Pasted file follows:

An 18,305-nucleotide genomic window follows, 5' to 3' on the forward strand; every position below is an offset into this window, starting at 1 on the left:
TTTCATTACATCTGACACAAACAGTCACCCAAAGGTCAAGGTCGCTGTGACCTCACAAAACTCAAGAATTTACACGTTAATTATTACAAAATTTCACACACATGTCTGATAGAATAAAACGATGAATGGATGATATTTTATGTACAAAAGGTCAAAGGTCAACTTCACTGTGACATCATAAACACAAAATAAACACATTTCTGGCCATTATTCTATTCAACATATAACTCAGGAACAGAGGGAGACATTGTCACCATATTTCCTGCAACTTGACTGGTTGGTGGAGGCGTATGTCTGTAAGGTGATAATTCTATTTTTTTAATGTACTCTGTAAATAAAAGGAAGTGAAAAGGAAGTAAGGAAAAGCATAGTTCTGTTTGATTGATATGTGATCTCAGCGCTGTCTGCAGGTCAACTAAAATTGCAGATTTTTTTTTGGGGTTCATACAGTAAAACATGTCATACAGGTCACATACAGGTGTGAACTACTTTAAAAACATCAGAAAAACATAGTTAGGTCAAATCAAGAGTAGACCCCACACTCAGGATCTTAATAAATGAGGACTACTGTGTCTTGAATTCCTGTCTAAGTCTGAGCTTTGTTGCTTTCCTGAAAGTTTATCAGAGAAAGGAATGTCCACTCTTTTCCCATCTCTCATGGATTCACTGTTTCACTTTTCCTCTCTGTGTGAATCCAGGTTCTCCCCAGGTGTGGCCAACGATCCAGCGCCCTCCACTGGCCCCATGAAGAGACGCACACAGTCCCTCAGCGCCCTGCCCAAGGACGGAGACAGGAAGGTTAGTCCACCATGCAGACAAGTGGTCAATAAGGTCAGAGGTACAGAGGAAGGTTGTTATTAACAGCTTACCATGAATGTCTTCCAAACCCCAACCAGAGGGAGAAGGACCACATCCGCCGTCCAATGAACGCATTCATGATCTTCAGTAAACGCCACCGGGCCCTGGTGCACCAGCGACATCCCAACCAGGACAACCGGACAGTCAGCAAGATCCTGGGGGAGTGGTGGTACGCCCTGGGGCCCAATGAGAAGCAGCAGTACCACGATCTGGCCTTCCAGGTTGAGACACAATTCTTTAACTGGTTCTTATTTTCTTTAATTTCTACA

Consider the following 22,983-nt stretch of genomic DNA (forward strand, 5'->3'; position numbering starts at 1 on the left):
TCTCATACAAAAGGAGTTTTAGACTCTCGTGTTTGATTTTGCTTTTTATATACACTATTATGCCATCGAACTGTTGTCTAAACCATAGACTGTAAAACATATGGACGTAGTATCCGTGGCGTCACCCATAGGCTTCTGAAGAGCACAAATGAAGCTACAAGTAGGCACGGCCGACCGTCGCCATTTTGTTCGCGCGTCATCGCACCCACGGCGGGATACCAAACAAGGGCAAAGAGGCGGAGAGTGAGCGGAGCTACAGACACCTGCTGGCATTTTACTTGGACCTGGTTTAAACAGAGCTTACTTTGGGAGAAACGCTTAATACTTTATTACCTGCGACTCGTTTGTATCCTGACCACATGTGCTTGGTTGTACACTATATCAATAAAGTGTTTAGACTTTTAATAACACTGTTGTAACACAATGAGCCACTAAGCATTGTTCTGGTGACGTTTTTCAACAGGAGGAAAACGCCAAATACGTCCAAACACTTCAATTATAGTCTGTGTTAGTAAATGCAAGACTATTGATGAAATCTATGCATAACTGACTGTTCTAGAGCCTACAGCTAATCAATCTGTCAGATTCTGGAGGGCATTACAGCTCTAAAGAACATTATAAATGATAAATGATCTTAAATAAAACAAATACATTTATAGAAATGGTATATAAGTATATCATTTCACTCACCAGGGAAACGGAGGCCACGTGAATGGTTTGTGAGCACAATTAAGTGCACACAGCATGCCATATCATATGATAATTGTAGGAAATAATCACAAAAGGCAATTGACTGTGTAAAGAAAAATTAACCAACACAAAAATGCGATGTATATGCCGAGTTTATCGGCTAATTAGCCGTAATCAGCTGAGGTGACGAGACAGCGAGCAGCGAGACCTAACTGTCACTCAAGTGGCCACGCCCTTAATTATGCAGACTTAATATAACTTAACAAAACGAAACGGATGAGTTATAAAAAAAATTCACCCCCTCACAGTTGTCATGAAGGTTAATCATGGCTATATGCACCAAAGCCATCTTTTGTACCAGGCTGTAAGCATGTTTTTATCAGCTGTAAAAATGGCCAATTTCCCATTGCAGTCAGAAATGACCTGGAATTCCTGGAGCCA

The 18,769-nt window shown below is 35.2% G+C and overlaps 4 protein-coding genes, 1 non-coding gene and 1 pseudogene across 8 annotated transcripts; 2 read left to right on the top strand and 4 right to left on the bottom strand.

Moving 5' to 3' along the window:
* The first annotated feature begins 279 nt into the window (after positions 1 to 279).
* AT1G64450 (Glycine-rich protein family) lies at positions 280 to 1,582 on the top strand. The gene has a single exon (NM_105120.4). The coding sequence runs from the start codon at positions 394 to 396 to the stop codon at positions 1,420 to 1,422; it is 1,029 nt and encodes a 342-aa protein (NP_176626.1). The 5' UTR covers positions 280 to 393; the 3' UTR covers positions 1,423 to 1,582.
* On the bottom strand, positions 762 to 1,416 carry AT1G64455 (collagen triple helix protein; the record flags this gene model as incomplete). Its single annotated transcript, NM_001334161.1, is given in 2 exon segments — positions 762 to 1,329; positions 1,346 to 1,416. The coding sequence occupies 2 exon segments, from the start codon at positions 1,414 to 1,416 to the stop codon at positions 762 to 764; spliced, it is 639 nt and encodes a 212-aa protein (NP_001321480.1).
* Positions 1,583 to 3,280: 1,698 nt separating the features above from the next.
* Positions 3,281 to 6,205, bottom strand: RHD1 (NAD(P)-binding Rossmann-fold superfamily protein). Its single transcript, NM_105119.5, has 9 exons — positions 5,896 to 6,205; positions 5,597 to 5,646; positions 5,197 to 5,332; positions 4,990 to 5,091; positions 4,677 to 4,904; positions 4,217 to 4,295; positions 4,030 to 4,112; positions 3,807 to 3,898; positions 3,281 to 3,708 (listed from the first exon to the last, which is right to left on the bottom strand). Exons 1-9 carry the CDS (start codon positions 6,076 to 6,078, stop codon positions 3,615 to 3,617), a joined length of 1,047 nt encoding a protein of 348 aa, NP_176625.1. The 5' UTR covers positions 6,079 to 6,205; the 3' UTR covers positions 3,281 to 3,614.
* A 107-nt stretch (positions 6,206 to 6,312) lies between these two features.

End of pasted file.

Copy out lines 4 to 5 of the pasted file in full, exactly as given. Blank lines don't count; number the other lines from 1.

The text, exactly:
TCTCATACAAAAGGAGTTTTAGACTCTCGTGTTTGATTTTGCTTTTTATATACACTATTATGCCATCGAACTGTTGTCTAAACCATAGACTGTAAAACATATGGACGTAGTATCCGTGGCGTCACCCATAGGCTTCTGAAGAGCACAAATGAAGCTACAAGTAGGCACGGCCGACCGTCGCCATTTTGTTCGCGCGTCATCGCACCCACGGCGGGATACCAAACAAGGGCAAAGAGGCGGAGAGTGAGCGGAGCTACAGACACCTGCTGGCATTTTACTTGGACCTGGTTTAAACAGAGCTTACTTTGGGAGAAACGCTTAATACTTTATTACCTGCGACTCGTTTGTATCCTGACCACATGTGCTTGGTTGTACACTATATCAATAAAGTGTTTAGACTTTTAATAACACTGTTGTAACACAATGAGCCACTAAGCATTGTTCTGGTGACGTTTTTCAACAGGAGGAAAACGCCAAATACGTCCAAACACTTCAATTATAGTCTGTGTTAGTAAATGCAAGACTATTGATGAAATCTATGCATAACTGACTGTTCTAGAGCCTACAGCTAATCAATCTGTCAGATTCTGGAGGGCATTACAGCTCTAAAGAACATTATAAATGATAAATGATCTTAAATAAAACAAATACATTTATAGAAATGGTATATAAGTATATCATTTCACTCACCAGGGAAACGGAGGCCACGTGAATGGTTTGTGAGCACAATTAAGTGCACACAGCATGCCATATCATATGATAATTGTAGGAAATAATCACAAAAGGCAATTGACTGTGTAAAGAAAAATTAACCAACACAAAAATGCGATGTATATGCCGAGTTTATCGGCTAATTAGCCGTAATCAGCTGAGGTGACGAGACAGCGAGCAGCGAGACCTAACTGTCACTCAAGTGGCCACGCCCTTAATTATGCAGACTTAATATAACTTAACAAAACGAAACGGATGAGTTATAAAAAAAATTCACCCCCTCACAGTTGTCATGAAGGTTAATCATGGCTATATGCACCAAAGCCATCTTTTGTACCAGGCTGTAAGCATGTTTTTATCAGCTGTAAAAATGGCCAATTTCCCATTGCAGTCAGAAATGACCTGGAATTCCTGGAGCCA

The 18,769-nt window shown below is 35.2% G+C and overlaps 4 protein-coding genes, 1 non-coding gene and 1 pseudogene across 8 annotated transcripts; 2 read left to right on the top strand and 4 right to left on the bottom strand.